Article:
According to BBC news reports, the UK economy has grown 0.3% at the start of the year, its slowest growth yet since the first three months of 2016. Should this be worrying for our members?
Economists have predicted growth to slow down as consumers tighten their belts in the face of rising inflation, but had hoped for figures higher than from last week’s reports, even though these results are an estimate from The Office for National Statistics and could be revised in the coming months with more accurate numbers. Chris Williamson, Chief Economist, HIS Markit said “ The message is clear: The start of the year saw the weakest pace of growth for a year as rising prices have started to hit household spending.
Consumers have been suffering from the cause of inflation from the beginning of 2017. With inflation sitting at its joint highest level for more than three years at 2.3% in March. This has led to less of a household spending power and has in turn led to weaker retail sales, which recorded their biggest fall for seven years in the last three months. This is cause for concern for our retails members which will have a cause and effort for our supplier members.
This hails as a five year low before the Brexit budget a couple of months ago, and now Article 50 has been triggered, we have to wonder what this has in store for us. British retailers have seen non-food sales fall to their lowest levels in over five years as higher inflation begins to eat into the pockets of consumers. Though food sales have resulted in people buying more British produce in recent report from YouGov, but only if the price is right, again a sign that people are being very wary. One in five are more likely to buy British to help the economy whilst one in seven would favour any goods if they are British made but if the price is higher then they will look for cheaper foreign alternatives.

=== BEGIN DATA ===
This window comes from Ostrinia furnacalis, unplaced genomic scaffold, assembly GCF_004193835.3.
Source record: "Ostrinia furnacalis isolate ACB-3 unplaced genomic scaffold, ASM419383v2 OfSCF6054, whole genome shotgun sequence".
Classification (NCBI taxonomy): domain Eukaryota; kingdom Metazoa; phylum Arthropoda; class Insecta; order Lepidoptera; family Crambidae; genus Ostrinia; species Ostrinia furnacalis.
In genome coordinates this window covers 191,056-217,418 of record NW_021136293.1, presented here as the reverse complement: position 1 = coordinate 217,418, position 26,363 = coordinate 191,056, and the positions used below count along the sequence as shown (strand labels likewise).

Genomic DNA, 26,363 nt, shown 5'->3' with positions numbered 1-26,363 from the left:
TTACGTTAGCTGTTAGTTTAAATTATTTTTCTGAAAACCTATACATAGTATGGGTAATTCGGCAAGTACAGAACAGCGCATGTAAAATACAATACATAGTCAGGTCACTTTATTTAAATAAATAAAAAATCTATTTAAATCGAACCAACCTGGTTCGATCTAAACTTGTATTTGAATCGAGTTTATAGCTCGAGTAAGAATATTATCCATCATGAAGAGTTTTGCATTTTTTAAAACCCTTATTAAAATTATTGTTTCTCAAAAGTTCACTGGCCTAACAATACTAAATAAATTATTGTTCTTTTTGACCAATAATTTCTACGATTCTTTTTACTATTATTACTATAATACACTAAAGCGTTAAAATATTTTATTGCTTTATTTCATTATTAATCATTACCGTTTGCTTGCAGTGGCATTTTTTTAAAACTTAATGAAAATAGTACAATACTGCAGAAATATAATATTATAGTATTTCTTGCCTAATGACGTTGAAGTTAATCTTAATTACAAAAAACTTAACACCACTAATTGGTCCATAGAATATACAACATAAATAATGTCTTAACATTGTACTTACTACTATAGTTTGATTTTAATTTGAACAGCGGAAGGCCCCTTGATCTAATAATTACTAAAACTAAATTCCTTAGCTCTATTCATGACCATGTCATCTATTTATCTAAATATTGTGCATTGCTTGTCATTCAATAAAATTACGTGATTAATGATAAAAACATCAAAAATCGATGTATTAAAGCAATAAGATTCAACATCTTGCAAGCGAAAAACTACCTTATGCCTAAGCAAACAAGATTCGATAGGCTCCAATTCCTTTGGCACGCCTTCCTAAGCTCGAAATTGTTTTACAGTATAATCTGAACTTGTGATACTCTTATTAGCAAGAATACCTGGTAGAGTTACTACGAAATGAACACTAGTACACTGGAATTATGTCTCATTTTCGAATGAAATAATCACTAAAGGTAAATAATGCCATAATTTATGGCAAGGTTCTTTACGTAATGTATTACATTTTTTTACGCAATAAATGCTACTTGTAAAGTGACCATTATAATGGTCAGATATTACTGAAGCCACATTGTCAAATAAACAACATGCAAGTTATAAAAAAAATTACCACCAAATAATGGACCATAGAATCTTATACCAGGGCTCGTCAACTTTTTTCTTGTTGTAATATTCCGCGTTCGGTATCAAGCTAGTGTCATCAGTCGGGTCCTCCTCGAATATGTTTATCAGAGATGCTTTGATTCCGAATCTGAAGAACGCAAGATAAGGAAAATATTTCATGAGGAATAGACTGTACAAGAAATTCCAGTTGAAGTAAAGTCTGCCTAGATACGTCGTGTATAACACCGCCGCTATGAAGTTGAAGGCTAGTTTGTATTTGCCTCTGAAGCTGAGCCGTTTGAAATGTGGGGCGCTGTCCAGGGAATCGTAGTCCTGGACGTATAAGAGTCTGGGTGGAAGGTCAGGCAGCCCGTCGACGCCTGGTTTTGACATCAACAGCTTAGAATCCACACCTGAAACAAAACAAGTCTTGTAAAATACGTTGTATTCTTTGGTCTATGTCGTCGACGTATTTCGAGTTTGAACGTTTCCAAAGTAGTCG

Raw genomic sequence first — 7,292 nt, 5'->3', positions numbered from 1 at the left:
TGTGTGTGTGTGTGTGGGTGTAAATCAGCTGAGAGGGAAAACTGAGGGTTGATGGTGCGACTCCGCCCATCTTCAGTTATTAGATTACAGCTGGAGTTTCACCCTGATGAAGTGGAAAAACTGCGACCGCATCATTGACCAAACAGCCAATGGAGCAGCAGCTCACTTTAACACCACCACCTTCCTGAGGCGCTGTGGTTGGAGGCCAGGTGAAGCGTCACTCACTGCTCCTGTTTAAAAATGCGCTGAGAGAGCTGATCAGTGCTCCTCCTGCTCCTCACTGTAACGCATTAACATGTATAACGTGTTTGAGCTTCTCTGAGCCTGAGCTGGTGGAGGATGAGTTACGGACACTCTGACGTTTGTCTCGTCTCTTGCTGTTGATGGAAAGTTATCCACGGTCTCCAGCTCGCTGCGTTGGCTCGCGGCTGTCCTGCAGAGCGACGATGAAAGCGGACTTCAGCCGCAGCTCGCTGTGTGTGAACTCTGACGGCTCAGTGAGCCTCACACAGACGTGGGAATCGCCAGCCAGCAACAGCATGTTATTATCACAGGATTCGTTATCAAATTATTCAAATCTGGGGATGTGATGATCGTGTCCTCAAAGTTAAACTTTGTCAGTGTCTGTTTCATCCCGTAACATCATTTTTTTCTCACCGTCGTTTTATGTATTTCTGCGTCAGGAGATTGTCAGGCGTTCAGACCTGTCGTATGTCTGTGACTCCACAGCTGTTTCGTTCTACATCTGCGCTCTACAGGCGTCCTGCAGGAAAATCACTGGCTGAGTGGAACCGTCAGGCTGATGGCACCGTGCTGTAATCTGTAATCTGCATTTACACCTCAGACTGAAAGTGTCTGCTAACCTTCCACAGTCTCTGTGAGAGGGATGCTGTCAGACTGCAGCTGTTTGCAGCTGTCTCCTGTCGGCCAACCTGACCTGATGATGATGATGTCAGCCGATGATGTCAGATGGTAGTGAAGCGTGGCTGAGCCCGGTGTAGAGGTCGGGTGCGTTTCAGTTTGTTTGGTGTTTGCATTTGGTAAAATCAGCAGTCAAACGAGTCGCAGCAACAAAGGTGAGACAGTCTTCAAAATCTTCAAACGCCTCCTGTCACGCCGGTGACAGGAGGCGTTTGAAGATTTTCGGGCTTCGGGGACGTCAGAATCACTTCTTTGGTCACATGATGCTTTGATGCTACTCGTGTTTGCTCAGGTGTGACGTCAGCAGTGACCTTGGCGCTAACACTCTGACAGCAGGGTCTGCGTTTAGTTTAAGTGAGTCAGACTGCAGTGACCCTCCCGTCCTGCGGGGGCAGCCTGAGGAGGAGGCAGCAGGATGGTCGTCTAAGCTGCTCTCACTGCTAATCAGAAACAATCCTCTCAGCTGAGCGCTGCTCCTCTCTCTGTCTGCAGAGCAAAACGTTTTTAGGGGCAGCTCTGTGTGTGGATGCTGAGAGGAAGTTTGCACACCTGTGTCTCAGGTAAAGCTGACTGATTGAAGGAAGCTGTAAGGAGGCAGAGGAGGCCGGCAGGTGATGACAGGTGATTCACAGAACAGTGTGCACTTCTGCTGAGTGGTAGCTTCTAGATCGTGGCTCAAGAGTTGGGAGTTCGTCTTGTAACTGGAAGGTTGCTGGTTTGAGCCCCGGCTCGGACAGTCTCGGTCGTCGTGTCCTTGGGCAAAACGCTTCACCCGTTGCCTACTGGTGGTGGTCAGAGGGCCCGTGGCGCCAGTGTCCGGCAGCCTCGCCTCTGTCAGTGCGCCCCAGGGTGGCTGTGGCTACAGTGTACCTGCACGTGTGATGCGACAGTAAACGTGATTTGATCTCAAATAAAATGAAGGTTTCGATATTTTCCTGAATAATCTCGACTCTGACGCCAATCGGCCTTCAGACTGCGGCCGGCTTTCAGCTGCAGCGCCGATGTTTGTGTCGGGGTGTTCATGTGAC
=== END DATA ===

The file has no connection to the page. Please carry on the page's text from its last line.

As inflation continues to rise, the caution in the pockets of consumers is expected to persist as shoppers focus on essentials such as food and fuel. Helen Dickenson chief executive of the British Retail Consortium( BRC )said “tougher times are expected ahead. The impact if inflation on consumer spending will add further intensity to an already fiercely competitive environment in which the ability to adapt and innovate will be the key to survival.”
It’s this survival attitude that is affecting our high streets as people turn to online stores for cheaper alternatives and use the high street less and less. Even with Interest rates at an all-time low consumers still want to hold onto their money in preparation for the future? And the unknowingness of stepping into the Abyss of Brexit.
Rising prices were at least in part responsible for the highest growth in spend on essentials in nearly five years, with the phenomenon ‘Shrinkflation’ where people get less product for their money, also prompting consumers to hold back on some areas of discretionary spending.
Dickenson has urged the government to support retailers and entice consumer spending.
With a General Election around the corner and Brexit negotiations already underway, any changes to the economy bring further risk adding more uncertainty and caution businesses, which also has a domino effect on business confidence and employment.
The Giftware Association would like to hear your views on this issue and if you are feeling the pinch or are actually celebrating success during these uncertain times, please get in touch at email@example.com